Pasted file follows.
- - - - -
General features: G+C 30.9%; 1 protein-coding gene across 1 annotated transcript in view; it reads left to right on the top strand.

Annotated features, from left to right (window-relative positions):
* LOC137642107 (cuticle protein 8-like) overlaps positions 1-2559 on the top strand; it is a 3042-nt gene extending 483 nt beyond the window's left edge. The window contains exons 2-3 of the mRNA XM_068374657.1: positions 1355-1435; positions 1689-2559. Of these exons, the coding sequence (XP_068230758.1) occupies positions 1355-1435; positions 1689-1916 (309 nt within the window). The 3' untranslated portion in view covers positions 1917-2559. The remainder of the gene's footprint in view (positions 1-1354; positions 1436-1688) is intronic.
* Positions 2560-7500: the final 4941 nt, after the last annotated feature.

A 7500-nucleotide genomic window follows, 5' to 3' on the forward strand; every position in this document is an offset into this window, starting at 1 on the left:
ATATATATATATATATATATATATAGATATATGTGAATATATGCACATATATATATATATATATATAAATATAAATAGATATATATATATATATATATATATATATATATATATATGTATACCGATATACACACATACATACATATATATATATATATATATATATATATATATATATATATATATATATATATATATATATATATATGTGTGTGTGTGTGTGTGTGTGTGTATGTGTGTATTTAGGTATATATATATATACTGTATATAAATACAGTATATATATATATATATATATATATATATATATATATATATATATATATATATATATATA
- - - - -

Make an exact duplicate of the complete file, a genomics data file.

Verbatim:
General features: G+C 30.9%; 1 protein-coding gene across 1 annotated transcript in view; it reads left to right on the top strand.

Annotated features, from left to right (window-relative positions):
* LOC137642107 (cuticle protein 8-like) overlaps positions 1-2559 on the top strand; it is a 3042-nt gene extending 483 nt beyond the window's left edge. The window contains exons 2-3 of the mRNA XM_068374657.1: positions 1355-1435; positions 1689-2559. Of these exons, the coding sequence (XP_068230758.1) occupies positions 1355-1435; positions 1689-1916 (309 nt within the window). The 3' untranslated portion in view covers positions 1917-2559. The remainder of the gene's footprint in view (positions 1-1354; positions 1436-1688) is intronic.
* Positions 2560-7500: the final 4941 nt, after the last annotated feature.

A 7500-nucleotide genomic window follows, 5' to 3' on the forward strand; every position in this document is an offset into this window, starting at 1 on the left:
ATATATATATATATATATATATATAGATATATGTGAATATATGCACATATATATATATATATATATAAATATAAATAGATATATATATATATATATATATATATATATATATATATGTATACCGATATACACACATACATACATATATATATATATATATATATATATATATATATATATATATATATATATATATATATATATATATGTGTGTGTGTGTGTGTGTGTGTGTATGTGTGTATTTAGGTATATATATATATACTGTATATAAATACAGTATATATATATATATATATATATATATATATATATATATATATATATATATATATATATA